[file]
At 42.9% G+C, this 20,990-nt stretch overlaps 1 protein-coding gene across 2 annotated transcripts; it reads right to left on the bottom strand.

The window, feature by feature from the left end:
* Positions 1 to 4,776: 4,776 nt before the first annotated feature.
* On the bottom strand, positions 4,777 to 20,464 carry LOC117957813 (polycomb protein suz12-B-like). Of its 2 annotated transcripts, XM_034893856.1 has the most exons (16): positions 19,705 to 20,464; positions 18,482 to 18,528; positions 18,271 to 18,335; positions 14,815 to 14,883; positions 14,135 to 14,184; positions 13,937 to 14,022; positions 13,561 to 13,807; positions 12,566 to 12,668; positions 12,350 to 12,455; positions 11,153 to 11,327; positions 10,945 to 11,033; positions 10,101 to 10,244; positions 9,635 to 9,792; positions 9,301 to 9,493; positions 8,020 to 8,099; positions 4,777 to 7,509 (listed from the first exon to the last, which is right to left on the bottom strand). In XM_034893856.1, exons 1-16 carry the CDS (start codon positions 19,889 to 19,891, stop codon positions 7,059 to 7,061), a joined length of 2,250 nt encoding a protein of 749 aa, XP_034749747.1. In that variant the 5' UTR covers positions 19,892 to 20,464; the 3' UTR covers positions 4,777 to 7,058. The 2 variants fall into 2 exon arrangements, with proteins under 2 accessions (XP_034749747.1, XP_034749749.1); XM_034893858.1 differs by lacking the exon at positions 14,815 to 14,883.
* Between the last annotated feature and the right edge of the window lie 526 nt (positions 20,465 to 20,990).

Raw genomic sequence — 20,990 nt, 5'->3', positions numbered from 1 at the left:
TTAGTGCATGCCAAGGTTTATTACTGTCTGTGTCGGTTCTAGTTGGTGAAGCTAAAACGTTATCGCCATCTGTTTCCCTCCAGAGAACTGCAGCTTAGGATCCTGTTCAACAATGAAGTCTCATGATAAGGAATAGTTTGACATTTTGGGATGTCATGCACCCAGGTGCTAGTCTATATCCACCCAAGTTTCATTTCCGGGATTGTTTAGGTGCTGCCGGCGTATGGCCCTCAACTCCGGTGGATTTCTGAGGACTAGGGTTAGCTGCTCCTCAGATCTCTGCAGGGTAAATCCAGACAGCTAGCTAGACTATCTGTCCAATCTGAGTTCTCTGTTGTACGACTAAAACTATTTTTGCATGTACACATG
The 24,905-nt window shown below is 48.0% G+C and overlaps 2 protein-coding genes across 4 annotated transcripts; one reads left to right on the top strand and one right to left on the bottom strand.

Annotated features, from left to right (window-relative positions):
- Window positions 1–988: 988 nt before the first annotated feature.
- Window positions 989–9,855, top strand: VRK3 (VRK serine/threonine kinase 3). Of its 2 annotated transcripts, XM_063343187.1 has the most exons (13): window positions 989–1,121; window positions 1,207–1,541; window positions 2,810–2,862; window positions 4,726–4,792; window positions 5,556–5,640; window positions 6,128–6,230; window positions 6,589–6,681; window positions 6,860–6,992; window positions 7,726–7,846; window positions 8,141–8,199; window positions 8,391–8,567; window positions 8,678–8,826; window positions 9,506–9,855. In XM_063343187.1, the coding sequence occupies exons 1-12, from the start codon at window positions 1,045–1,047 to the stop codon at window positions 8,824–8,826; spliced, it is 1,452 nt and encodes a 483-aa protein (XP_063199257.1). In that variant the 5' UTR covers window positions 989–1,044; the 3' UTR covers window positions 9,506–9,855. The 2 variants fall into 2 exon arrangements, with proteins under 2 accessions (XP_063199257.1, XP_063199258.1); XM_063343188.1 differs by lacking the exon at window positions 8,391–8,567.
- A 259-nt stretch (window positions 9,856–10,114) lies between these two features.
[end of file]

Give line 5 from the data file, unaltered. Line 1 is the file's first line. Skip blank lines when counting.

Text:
* Between the last annotated feature and the right edge of the window lie 526 nt (positions 20,465 to 20,990).